We share many similarities with our canine companions — we enjoy many of the same foods, we experience some of the same emotions, and we're both highly social species. One area in which dogs are rather different than humans, though, is pregnancy.
For one thing, dogs almost always give birth to more than one offspring at a time, known as their litter of puppies. And dogs don't stay pregnant for nearly as long as human mothers do.
So, how long are dogs pregnant?
If your female dog is spayed, she can't reproduce and you'll never have to worry about your dog's pregnancy cycle or gestation period. But if your dog isn't spayed, or if you're simply curious, you might want to learn more about pregnancy in dogs.
Let's take a look at everything you need to know about canine pregnancy, and finally answer the biggest question of all: How long do dogs stay pregnant?
How Long Are Dogs Pregnant?
The dog gestation period averages out to 63 days, or about nine weeks, for most dogs. The entire pregnancy can be broken down into three stages, corresponding with the three months of pregnancy.
The First Month
In the first step of pregnancy, the male’s sperm travel to the female's uterine horns, and become embedded in the uterine lining around the 16th day. A few days later, around day 22, the fetuses themselves start to take shape.
As mentioned above, there probably won't be any major signs that your dog is pregnant during the first weeks of this stage. By the fourth week, though, you might see some morning sickness symptoms, vaginal discharge, and a loss of appetite and lethargic disposition.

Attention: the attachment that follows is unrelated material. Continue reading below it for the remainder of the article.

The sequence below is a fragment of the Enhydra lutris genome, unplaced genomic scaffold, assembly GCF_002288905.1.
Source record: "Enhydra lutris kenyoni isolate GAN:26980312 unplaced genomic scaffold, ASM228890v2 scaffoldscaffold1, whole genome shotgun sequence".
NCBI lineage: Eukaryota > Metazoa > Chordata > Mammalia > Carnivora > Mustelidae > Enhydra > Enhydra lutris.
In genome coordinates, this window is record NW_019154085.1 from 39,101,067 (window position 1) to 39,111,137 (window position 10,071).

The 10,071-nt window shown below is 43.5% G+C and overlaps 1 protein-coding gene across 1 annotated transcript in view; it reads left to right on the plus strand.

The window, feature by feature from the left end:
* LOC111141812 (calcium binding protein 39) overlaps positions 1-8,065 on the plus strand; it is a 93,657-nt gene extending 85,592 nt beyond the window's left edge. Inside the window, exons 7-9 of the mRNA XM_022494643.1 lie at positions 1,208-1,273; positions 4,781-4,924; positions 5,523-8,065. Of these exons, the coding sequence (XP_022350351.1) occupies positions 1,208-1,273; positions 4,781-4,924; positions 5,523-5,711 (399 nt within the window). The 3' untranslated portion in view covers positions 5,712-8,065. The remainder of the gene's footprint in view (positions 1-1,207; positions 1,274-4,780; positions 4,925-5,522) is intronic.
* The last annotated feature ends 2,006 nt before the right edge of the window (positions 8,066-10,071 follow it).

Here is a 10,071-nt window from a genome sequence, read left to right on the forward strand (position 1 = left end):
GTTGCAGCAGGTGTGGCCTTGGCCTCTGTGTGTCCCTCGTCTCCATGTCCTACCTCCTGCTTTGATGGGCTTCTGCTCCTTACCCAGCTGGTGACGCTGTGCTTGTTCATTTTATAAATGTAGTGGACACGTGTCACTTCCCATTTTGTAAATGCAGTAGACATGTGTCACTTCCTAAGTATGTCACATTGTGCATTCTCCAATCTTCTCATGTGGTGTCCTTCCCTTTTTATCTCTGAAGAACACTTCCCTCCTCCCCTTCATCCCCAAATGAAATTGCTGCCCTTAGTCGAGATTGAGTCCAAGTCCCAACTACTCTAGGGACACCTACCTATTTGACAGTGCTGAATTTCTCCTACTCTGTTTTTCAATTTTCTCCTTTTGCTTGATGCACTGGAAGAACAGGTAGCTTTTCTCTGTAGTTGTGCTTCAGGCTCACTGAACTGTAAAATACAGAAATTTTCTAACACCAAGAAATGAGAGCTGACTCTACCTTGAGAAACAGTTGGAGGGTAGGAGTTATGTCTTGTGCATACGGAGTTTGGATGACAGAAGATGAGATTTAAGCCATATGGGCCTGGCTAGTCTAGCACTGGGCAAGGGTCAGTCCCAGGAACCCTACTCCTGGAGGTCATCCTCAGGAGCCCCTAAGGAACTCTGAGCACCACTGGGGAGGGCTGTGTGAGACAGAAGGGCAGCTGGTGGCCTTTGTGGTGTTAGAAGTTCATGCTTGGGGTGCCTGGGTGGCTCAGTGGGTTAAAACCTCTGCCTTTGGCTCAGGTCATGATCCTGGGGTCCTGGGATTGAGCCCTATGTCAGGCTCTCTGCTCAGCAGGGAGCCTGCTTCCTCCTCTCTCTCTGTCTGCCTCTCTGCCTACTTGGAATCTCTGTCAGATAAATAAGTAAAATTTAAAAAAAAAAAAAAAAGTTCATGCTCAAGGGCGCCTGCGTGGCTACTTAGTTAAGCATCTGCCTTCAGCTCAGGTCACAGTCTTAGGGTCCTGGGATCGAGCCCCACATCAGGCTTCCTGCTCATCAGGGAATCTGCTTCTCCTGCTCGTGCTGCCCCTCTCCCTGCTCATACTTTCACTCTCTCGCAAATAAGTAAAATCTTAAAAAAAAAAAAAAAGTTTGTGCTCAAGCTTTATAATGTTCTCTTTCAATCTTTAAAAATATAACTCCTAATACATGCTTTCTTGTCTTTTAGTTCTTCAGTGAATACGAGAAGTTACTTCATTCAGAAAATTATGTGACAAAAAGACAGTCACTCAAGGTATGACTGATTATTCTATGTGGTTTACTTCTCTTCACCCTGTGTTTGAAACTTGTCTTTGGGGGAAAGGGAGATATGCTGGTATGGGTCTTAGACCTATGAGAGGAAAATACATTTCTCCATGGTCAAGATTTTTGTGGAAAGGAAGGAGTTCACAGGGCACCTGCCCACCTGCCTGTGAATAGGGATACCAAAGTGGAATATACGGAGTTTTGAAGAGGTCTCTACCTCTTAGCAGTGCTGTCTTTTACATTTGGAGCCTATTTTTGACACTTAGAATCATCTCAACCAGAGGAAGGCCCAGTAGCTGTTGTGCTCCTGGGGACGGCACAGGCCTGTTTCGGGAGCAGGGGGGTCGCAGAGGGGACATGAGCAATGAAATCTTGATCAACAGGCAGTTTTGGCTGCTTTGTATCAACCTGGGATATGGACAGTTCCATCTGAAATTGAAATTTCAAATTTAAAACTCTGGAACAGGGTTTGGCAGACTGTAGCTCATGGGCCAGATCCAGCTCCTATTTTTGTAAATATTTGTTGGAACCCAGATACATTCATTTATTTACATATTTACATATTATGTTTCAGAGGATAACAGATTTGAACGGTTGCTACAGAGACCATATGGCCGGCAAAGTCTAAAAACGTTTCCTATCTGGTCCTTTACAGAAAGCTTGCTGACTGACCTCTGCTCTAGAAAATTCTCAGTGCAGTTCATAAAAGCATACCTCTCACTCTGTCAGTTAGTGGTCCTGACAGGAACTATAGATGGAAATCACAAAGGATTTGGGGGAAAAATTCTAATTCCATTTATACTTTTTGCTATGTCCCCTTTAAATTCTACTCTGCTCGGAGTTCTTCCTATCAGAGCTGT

The Second Month
By the second month, the fetuses are growing quickly. By the time the pregnancy reaches its 45th to 50th day, the puppies will have skeletons and claws, as well as a coat. A few days later, the pregnant female will begin looking for a nesting spot in which to deliver her new puppies.
In this month, you'll notice your pup showing signs of pregnancy like:
- Increased appetite and weight gain
- Increased urination
- An enlarged abdomen
- Vaginal discharge
- Changes in behavior, like an increase in affection or withdrawing from contact
The Third Month
The puppies are almost fully developed by the 58th day of pregnancy, and they'll start to move into birthing position in the mother's birth canal in the final days of the pregnancy. At this stage, the mother will probably become restless, perhaps panting and pacing about, and will experience a loss of appetite. The body temperature also drops about 12 to 24 hours before labor begins.
It's a good idea to prepare a whelping box for your dog to deliver her puppies in. Line a comfortable box or bed with quilts, blankets, or towels to give your pregnant dog a place to nest. She'll go to this area when birthing is imminent to prepare for labor.
Once labor hits, your pregnant dog will continue to behave restlessly and refuse to eat. Vomiting may continue, and clear vaginal discharge may appear. Then, the puppies will start to be delivered. Labor itself can last anywhere from a few hours to a full day. It should not last longer than 24 hours, though. Puppies will appear one at a time, every half hour or so, but should not appear in increments longer than two hours.
Your Dog's Heat Cycle
Before a dog even gets pregnant, they go through the heat cycle. This is the pre-pregnancy stage in which female dogs become receptive to mating. It's important to understand this aspect of your pup's reproductive behavior.
The heat cycle lasts between 18 and 21 days. Intact female dogs — those who haven’t been spayed — will go into heat about every six to eight months, although this can vary. The heat cycle itself is broken down into four stages:
- Proestrus is the first stage of the heat cycle and lasts for about nine days. Female dogs will start to attract males during this stage, although they will deny the males' advances. The vulva swells during this period, and some bloody vaginal discharge will probably appear.